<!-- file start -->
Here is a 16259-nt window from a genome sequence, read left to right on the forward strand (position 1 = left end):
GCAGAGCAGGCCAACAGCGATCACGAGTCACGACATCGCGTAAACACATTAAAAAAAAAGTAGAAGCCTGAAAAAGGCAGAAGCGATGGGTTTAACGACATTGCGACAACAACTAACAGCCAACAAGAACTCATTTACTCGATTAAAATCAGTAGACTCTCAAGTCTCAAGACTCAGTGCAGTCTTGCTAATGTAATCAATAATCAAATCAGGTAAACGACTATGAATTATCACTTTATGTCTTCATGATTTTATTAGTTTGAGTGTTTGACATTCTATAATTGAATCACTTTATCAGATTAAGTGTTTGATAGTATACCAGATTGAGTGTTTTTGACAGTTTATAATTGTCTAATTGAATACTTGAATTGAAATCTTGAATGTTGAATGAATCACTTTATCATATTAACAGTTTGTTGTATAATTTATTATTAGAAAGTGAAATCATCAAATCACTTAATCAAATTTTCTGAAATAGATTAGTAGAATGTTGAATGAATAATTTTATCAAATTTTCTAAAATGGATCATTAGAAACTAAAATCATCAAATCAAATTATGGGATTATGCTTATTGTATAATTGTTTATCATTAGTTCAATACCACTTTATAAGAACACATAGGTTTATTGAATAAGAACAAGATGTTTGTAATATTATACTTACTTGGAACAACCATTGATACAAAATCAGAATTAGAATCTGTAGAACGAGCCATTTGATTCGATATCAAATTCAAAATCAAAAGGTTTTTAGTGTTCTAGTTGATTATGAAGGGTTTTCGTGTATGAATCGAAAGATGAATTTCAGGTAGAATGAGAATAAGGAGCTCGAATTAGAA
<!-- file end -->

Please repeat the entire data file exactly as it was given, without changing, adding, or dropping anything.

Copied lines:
Here is a 16259-nt window from a genome sequence, read left to right on the forward strand (position 1 = left end):
GCAGAGCAGGCCAACAGCGATCACGAGTCACGACATCGCGTAAACACATTAAAAAAAAAGTAGAAGCCTGAAAAAGGCAGAAGCGATGGGTTTAACGACATTGCGACAACAACTAACAGCCAACAAGAACTCATTTACTCGATTAAAATCAGTAGACTCTCAAGTCTCAAGACTCAGTGCAGTCTTGCTAATGTAATCAATAATCAAATCAGGTAAACGACTATGAATTATCACTTTATGTCTTCATGATTTTATTAGTTTGAGTGTTTGACATTCTATAATTGAATCACTTTATCAGATTAAGTGTTTGATAGTATACCAGATTGAGTGTTTTTGACAGTTTATAATTGTCTAATTGAATACTTGAATTGAAATCTTGAATGTTGAATGAATCACTTTATCATATTAACAGTTTGTTGTATAATTTATTATTAGAAAGTGAAATCATCAAATCACTTAATCAAATTTTCTGAAATAGATTAGTAGAATGTTGAATGAATAATTTTATCAAATTTTCTAAAATGGATCATTAGAAACTAAAATCATCAAATCAAATTATGGGATTATGCTTATTGTATAATTGTTTATCATTAGTTCAATACCACTTTATAAGAACACATAGGTTTATTGAATAAGAACAAGATGTTTGTAATATTATACTTACTTGGAACAACCATTGATACAAAATCAGAATTAGAATCTGTAGAACGAGCCATTTGATTCGATATCAAATTCAAAATCAAAAGGTTTTTAGTGTTCTAGTTGATTATGAAGGGTTTTCGTGTATGAATCGAAAGATGAATTTCAGGTAGAATGAGAATAAGGAGCTCGAATTAGAA